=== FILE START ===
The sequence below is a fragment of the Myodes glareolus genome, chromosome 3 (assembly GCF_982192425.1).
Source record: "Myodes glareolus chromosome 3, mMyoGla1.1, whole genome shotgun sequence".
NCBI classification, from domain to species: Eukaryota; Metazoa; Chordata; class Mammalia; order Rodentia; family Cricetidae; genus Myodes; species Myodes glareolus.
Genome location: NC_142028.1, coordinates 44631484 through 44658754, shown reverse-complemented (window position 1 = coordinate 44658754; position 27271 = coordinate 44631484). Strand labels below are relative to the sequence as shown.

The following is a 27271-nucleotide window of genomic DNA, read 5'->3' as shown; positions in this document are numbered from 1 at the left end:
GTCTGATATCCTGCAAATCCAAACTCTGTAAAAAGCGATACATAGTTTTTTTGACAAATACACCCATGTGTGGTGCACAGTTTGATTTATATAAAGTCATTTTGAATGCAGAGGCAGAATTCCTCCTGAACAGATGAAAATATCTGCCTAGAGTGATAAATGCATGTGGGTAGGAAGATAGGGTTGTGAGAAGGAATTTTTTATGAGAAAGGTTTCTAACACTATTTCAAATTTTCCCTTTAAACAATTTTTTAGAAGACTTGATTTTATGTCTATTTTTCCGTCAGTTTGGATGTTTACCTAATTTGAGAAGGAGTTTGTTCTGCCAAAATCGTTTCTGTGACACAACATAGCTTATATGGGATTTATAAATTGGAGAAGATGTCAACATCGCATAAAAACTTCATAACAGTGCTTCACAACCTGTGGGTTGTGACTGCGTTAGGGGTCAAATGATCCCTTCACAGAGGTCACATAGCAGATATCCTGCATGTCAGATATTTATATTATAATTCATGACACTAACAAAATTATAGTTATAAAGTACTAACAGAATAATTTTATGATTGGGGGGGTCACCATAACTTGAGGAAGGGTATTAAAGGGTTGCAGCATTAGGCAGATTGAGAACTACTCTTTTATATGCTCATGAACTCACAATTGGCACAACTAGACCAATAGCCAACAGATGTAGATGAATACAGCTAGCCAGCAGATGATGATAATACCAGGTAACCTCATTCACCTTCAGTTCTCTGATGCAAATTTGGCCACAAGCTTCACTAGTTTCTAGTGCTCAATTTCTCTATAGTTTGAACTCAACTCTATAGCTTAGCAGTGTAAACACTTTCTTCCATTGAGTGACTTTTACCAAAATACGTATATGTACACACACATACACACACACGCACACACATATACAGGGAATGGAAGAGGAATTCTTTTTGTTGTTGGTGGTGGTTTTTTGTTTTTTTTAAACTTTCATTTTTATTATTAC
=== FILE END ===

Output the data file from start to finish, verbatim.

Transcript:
The sequence below is a fragment of the Myodes glareolus genome, chromosome 3 (assembly GCF_982192425.1).
Source record: "Myodes glareolus chromosome 3, mMyoGla1.1, whole genome shotgun sequence".
NCBI classification, from domain to species: Eukaryota; Metazoa; Chordata; class Mammalia; order Rodentia; family Cricetidae; genus Myodes; species Myodes glareolus.
Genome location: NC_142028.1, coordinates 44631484 through 44658754, shown reverse-complemented (window position 1 = coordinate 44658754; position 27271 = coordinate 44631484). Strand labels below are relative to the sequence as shown.

The following is a 27271-nucleotide window of genomic DNA, read 5'->3' as shown; positions in this document are numbered from 1 at the left end:
GTCTGATATCCTGCAAATCCAAACTCTGTAAAAAGCGATACATAGTTTTTTTGACAAATACACCCATGTGTGGTGCACAGTTTGATTTATATAAAGTCATTTTGAATGCAGAGGCAGAATTCCTCCTGAACAGATGAAAATATCTGCCTAGAGTGATAAATGCATGTGGGTAGGAAGATAGGGTTGTGAGAAGGAATTTTTTATGAGAAAGGTTTCTAACACTATTTCAAATTTTCCCTTTAAACAATTTTTTAGAAGACTTGATTTTATGTCTATTTTTCCGTCAGTTTGGATGTTTACCTAATTTGAGAAGGAGTTTGTTCTGCCAAAATCGTTTCTGTGACACAACATAGCTTATATGGGATTTATAAATTGGAGAAGATGTCAACATCGCATAAAAACTTCATAACAGTGCTTCACAACCTGTGGGTTGTGACTGCGTTAGGGGTCAAATGATCCCTTCACAGAGGTCACATAGCAGATATCCTGCATGTCAGATATTTATATTATAATTCATGACACTAACAAAATTATAGTTATAAAGTACTAACAGAATAATTTTATGATTGGGGGGGTCACCATAACTTGAGGAAGGGTATTAAAGGGTTGCAGCATTAGGCAGATTGAGAACTACTCTTTTATATGCTCATGAACTCACAATTGGCACAACTAGACCAATAGCCAACAGATGTAGATGAATACAGCTAGCCAGCAGATGATGATAATACCAGGTAACCTCATTCACCTTCAGTTCTCTGATGCAAATTTGGCCACAAGCTTCACTAGTTTCTAGTGCTCAATTTCTCTATAGTTTGAACTCAACTCTATAGCTTAGCAGTGTAAACACTTTCTTCCATTGAGTGACTTTTACCAAAATACGTATATGTACACACACATACACACACACGCACACACATATACAGGGAATGGAAGAGGAATTCTTTTTGTTGTTGGTGGTGGTTTTTTGTTTTTTTTAAACTTTCATTTTTATTATTAC